It didn't take long for the feds to get their hands on Samuel Israel III after he faked his death on the Bear Mountain Bridge just north of New York City. Israel, a former hedge fund manager sentenced to 20 years in prison for defrauding $400 million from investors, just walked into a Southwick, Mass., police station in July after a month on the run. Other white-collar thieves have proved much harder to catch.
White-collar crime is serious business, and some fraudsters are able to elude facing the consequences of their actions. Commodities trader Marc Rich fled the US for Switzerland in the 1980s to avoid tax evasion charges and an allegation of illegally doing business with Iran. He will never be brought to justice after securing a pardon from President Bill Clinton.
Robert Vesco bounced around Latin America for more than 30 years, managing to evade, among other things, US securities charges for stealing $200 million. He did get imprisoned in Cuba in 1996 and is believed to have died there last year.
Now a new breed of financial fugitives is on the run, epitomized by Jacob "Kobi" Alexander, the stock scammer who is currently living well in Namibia. Many white-collar fugitives, like Russian Boris Berezovsky, are controversial because the charges against them are believed by some to be driven more by politics than anything else. Either way, financial fugitives can live free and prosper if they are smart, like Ghaith Pharaon, the wealthy Saudi wanted by the FBI for 17 years.
"These individuals show high intelligence and tend to put together very complex schemes," says Sharon Ormsby, the Federal Bureau of Investigations' financial crimes section chief. "They understand international markets--some have multiple passports--and are familiar with the laws."
Pharaon was indicted for fraud charges by the US government in 1991 for his alleged role in the mammoth collapse of the Bank of Credit and Commerce International. A large shareholder of BCCI, Pharaon was accused of being a frontman for unlawful purchases of American banks. The Federal Reserve fined Pharaon $37 million for his role in secretly taking over banks, and the Harvard University graduate lost his legal challenge of that fine.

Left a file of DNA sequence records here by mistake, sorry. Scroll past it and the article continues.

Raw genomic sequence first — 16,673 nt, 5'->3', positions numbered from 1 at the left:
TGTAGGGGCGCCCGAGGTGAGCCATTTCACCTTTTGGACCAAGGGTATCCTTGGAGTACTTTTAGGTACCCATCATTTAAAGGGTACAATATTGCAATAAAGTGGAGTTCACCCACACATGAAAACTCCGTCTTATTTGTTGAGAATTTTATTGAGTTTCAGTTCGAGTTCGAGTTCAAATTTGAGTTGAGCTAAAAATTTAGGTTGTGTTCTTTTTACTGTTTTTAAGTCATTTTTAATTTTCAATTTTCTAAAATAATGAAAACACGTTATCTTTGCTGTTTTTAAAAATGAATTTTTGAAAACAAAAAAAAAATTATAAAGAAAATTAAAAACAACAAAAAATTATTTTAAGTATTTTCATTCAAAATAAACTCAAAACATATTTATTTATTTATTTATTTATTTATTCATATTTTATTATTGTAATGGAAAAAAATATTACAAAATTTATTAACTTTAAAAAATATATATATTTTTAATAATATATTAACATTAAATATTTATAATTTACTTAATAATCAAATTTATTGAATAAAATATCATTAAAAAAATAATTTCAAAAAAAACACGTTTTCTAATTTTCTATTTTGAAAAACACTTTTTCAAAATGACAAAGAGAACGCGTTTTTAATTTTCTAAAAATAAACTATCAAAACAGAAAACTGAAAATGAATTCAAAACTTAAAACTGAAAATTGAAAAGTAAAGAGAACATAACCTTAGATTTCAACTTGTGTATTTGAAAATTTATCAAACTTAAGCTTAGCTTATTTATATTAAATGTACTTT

The world's richest tax cheats
Still, Pharaon has had little trouble operating his business empire, which includes a luxury resort hotel in Jordan and the Attock Group, made up of refinery and cement companies in Pakistan. Attock Refinery was even able to snag an $80 million contract from the US government, ABC News reported in June.
The members of our list of white-collar fugitives have followed different paths. Chinese financial fugitives have made a bee-line for Canada, taking advantage of liberal entry rules and refugee laws. Lai Changxing is wanted in China for allegedly masterminding a $6 billion fraud, while Chinese banker Gao Shan is on the hook for allegedly embezzling $150 million. Both men are living relatively unencumbered lives in the Vancouver area.
London also seems to be a destination of choice; it's currently home to Berezovsky and former Thai prime minister Thaksin Shinawatra, who recently fled to avoid accusations of financial crimes back home. American telemarketing scammer James Eberhart is just sailing round the world in his boat.
Forbes.com consulted with law enforcement agencies to identify the top 10 most wanted white-collar fugitives, who are listed in no significant order.
Distinguishing white-collar criminals from organised criminals remains challenging 69 years after sociologist Edwin Sutherland coined the term "white-collar crime." But we tried to stick to Sutherland's definition of "a crime committed by a person of respectability and high social status in the course of his occupation." All of the Forbes.com top 10 white-collar fugitives are criminally indicted, convicted or have arrest warrants outstanding--and are wanted by a national government.